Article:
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Avis de soutenance de thèse en microbiologie par Junwei Cao

Cette thèse intitulée "Isolement et caractérisation de microorganismes impliqués dans le cycle du soufre, provenant de sources hydrothermales sous-explorées" sera soutenue le mercredi 23 mars 2016 à 13h30 dans l'amphi A de l'IUEM.

Deep-sea hydrothermal vents are among the most biologically active regions, and support highly productive ecosystems fueled by chemosynthesis. Although our knowledge of the diversity and roles of hydrothermal vents isolates has remarkably expanded, extensive investigation of the microbiology and physiology remain imperative for several reasons, especially in the poorly-documented hydrothermal vents of the Indian Ocean. In this era of omics, the cultivation of microorganisms remains crucial in several respects. Estimations indicate that more than 99% of all existing prokaryotes have resisted cultivation in the laboratory, limiting the study of their physiology and ecological role. The cultivation makes it possible to perform a direct and easy study of the microbial morphology, physiology, genetics and pathogenicity. From an ecological point of view, it is very helpful to have isolates to integrate at the cell level ecological data got via top-down (meta-omics, rate measurements, etc.) and bottom-up (single-cell techniques, metabolomics, transcriptomics, etc.) approaches. Finally, microbial isolates allow testing hypotheses that arise from (meta-)genomic data. Sulfate/sulfur-reducing prokaryotes, ubiquitous in anoxic habitats, play an important role in both the sulfur and carbon cycles. These cycles are particularly important at deep-sea hydrothermal vents and our study focused aimed at cultivating novel taxa involved in these cycles from the poorly documented Indian Ocean.

Six anaerobic prokaryotes were isolated from deep-sea hydrothermal samples from the Indian Ocean. For taxonomic study of 3 novel strains, 16S rRNA gene phylogenetic analysis, phenotypic and chemotaxonomic characterizations were carried out. The genomes of these three isolates were sequenced and annotated.

The first characterized isolate was strain J2T, a novel sulfate-reducing bacterium. It was isolated from a serpentinized peridotite sample collected at a depth of 3173 m. Phylogenetic analysis based on 16S rRNA gene sequences showed that strain J2T grouped with the genus of Desulfovibrio within the class Deltaproteobacteria, with highest sequence similarity of 98.05% to Desulfovibrio dechloracetivorans SF3T, but it showed low similarity (87.95%) to the type species D. desulfuricans DSM 642T. The combined genotypic and phenotypic data showed that strain J2T represents a novel species of a novel genus Pseudodesulfovibrio, for which the name Pseudodesulfovibrio indicus gen. nov., sp. nov. was proposed.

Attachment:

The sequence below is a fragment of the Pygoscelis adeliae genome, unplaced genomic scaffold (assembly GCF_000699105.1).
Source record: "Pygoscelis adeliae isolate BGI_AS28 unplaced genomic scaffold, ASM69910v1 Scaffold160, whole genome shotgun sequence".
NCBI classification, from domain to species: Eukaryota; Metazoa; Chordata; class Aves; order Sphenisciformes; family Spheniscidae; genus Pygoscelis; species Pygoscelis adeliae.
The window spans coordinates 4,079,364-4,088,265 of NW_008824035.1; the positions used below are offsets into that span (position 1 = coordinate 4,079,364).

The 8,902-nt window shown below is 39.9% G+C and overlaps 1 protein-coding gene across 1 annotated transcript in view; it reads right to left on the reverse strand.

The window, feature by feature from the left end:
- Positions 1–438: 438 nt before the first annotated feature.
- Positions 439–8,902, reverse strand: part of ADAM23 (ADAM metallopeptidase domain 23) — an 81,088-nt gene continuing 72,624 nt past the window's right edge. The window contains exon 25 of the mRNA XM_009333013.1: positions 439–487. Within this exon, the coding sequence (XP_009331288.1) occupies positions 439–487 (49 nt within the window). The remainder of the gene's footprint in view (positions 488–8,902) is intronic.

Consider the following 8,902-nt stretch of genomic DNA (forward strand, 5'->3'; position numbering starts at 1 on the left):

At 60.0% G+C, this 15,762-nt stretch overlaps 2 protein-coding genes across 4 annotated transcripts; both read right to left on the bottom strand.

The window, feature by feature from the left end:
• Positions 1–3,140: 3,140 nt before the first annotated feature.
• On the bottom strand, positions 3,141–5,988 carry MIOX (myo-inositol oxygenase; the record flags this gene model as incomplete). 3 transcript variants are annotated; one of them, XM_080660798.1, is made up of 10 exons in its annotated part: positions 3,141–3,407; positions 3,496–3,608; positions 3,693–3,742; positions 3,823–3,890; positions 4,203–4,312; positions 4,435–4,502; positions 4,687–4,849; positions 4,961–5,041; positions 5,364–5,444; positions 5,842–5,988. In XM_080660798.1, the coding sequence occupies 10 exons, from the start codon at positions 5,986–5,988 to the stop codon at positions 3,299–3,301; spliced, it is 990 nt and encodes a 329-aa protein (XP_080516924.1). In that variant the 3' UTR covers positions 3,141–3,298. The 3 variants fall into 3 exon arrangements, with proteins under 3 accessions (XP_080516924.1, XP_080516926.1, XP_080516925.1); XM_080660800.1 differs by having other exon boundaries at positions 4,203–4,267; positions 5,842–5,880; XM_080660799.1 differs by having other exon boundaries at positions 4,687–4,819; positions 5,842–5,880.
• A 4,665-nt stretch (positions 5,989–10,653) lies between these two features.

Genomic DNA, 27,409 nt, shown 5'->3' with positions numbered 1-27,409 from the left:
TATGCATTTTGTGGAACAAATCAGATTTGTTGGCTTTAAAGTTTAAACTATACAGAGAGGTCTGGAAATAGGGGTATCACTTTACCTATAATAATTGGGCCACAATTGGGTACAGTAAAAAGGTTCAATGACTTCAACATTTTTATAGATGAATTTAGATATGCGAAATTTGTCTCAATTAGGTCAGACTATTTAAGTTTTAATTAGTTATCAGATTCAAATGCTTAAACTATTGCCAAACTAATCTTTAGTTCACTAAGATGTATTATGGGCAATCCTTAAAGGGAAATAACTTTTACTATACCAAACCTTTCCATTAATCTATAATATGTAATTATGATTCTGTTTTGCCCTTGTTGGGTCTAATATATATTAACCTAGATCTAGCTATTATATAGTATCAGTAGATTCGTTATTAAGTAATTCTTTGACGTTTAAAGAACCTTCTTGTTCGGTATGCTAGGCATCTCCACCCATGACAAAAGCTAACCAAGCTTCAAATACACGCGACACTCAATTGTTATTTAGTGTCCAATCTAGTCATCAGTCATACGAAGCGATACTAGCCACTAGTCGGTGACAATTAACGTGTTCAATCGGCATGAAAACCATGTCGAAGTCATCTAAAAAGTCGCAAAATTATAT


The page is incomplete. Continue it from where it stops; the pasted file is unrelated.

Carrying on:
The second characterized isolate was a novel sulfur-reducing bacterium, strain K6013T. It was isolated from a sulfide sample collected at a depth of 2771 m from a high-temperature hydrothermal vent. Phylogenetic 16S rRNA gene sequence analyses showed that strain K6013T falls into the genus Desulfurobacterium within the class Aquificae, with highest sequence similarity of 96.93% to Desulfurobacterium atlanticum SL22T. On the basis of genotypic and phenotypic data, strain K6013T is considered to represent a novel species of the genus Desulfurobacterium, for which the name Desulfurobacterium indicum sp. nov. is proposed.

Another characterized isolate was a novel sulfate-reducing bacterium, strain S606T. It was isolated from a sulfide sample collected at a depth of 2764 m from a deep-sea chimney wall in the Indian Ocean. Phylogenetic analysis based on 16S rRNA gene sequences showed that strain S606T falls into the genus Thermodesulfatator within the class Thermodesulfobacteria, with highest sequence similarity of 98.15% to Thermodesulfatator indicus DSM 15286T. The combined genotypic and phenotypic data show that strain S606T represents a novel species of the genus Thermodesulfatator, for which the name Thermodesulfatator autotrophica sp. nov. is proposed.

Finally, experiments aimed at trying to design a genetic tool with the archaea Paleococcus pacificus and another part aimed at testing the response of a deep-sea microbial isolates to hydrostatic pressure.

 

Photo du mois

Geovide_PLherminier_0790.JPG

(C) Pascale Lherminier / Ifremer